9:42 a.m. - February 17, 2007
But its success has led to a minor rebirth in a form of television that I love – game shows.
ABC almost killed them off when they broadcast Who Wants To Be A Millionaire five nights a week, and then when they went to more celebrity versions after 9/11, that show really died, and took The Weakest Link along with it. Some other shows, like Greed and Twenty-One never had much of a chance, but they were quality.
But now, game shows are experiencing a renaissance of sorts. Sure, William Shatner’s Show Me The Money died, but the game play was complicated and the girls, there for ‘enhancement’ only distracted from the flow of the show. Identity, with Penn Jillette, seemed to be OK, but it’s just a freakin’ guessing game.
But there is one show that gives me hope.
It’s 1 vs. 100.
I LOVE that show.
For one, they have the perfect host. Bob Saget, who is a wickedly funny stand-up that was cast into the Hades of some bad shows on ABC (anything for a buck, and he made a lot of them). Saget brings a certain smarm that you need as a game-show host, with a cutting matter, but he does seem to have empathy for the contestants as well.
But the concept is brilliant. Bring together 100 people of various intellect, professions, and what have you, and have one player play against the other 100. Miss a question, and you’re out – and if the player misses a question, the remaining 100 split whatever winnings have been accumulated. If the one player beats all 100, he gets
They call the 100 ‘the mob’ and it’s quite apt. Sure, they ham it up a little bit, but facing 100 people must seem like a mob.
They have celebrities, of course, filtering in and out. But that’s only one or two out of the 100. The focus is on the mob as a whole.
The questions are a bit easy at first, of course, and Liz is always astounded by how many people get some relatively easy ones wrong. But sometimes they’re more pop culture questions, or have a little ‘trick’ to them so if you’re not thinking right and blinded by the glare of the TV lights, you can slip up.’
The game really gets interesting as the players dwindle and the cash accumulates. After five questions, there are usually only 20 to 40 people left, and the money can be up over $75,000 by that point if the right questions were missed. I’ve seen someone with over $300,000 just because of the timing of when the mass of the mob missed.
The player has three helps, all related to the mob. The trickiest is ‘trust the mob’, which I would only use on a pop-culture question that I didn’t know for sure. You can ‘poll the mob’ which gives the most popular answer of the three in question, and ‘ask the mob’, which gives the correct answer and one wrong answer, and players in the mob have to explain why they chose the answer. That eliminates the third answer, which is a big help.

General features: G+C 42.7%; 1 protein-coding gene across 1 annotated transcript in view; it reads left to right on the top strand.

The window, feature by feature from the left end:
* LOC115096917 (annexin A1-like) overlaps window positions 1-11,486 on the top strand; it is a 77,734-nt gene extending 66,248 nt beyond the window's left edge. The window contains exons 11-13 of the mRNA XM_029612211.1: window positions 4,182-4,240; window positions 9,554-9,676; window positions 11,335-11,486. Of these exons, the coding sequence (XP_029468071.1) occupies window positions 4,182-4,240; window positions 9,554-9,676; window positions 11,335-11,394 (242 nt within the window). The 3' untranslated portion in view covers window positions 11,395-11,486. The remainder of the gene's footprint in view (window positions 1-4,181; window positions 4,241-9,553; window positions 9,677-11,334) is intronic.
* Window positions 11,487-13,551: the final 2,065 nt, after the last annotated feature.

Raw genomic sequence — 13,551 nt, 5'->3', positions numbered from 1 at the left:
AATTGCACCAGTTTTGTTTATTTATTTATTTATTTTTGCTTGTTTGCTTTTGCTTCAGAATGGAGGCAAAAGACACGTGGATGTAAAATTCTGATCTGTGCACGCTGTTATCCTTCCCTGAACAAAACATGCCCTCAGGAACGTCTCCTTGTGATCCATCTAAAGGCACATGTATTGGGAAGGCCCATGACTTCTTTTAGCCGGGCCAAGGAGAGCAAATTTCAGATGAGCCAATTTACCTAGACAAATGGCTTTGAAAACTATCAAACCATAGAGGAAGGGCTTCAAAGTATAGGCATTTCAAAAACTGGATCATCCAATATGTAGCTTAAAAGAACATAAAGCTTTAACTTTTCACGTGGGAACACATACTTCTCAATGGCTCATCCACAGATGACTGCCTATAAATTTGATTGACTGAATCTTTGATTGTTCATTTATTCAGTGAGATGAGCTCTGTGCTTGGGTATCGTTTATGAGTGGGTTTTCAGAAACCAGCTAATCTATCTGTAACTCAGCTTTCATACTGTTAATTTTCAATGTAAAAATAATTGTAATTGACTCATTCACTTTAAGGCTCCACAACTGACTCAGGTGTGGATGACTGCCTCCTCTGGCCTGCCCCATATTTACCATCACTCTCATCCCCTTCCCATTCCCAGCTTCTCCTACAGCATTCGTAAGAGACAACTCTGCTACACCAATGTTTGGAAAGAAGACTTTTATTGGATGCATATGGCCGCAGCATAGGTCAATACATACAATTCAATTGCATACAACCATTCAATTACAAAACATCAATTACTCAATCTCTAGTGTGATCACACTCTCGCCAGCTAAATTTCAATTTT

I love this show – I would LOVE to be on it.
But I don’t know if I want to be the one player – or in the mob.
If you are the one player, you have a chance to win the most money, obviously, but it’s a one shot deal. It would be thrilling to knock down the entire mob, but the odds of that are pretty steep. However, a six figure payday isn’t out of the question if you’re smart and lucky.
But being part of the mob wields the most power. You can force the player into tough spots by just being right all of the time. On a typical show, I usually only have problem with one question, and it’s usually a tricky one. And you still have a chance for some cash if you hang in there and hang with it.
Really, what we need to do is get organized, and make our own mob. “The Smed Mob”. I usually have 90 to 100 individual hits a day, and I know more occasionally flitter in and out. But think of who I hang with – pop-culture geeks, metal empresses, college students of all ages, college professors, people who know the arts inside and out, lawyers, graphic designers, pirates, chocolate lovers, Bond girls, soldiers, people who make wonderful footies, mix CD masters, caramel makers, music geeks, music freaks, Wiccans, Christians, Agnostics, Jews, Muslims, cat lovers, smart cookies, people who have lived life to the fullest, mothers and fathers, personal finance coaches, and snark machines, among others.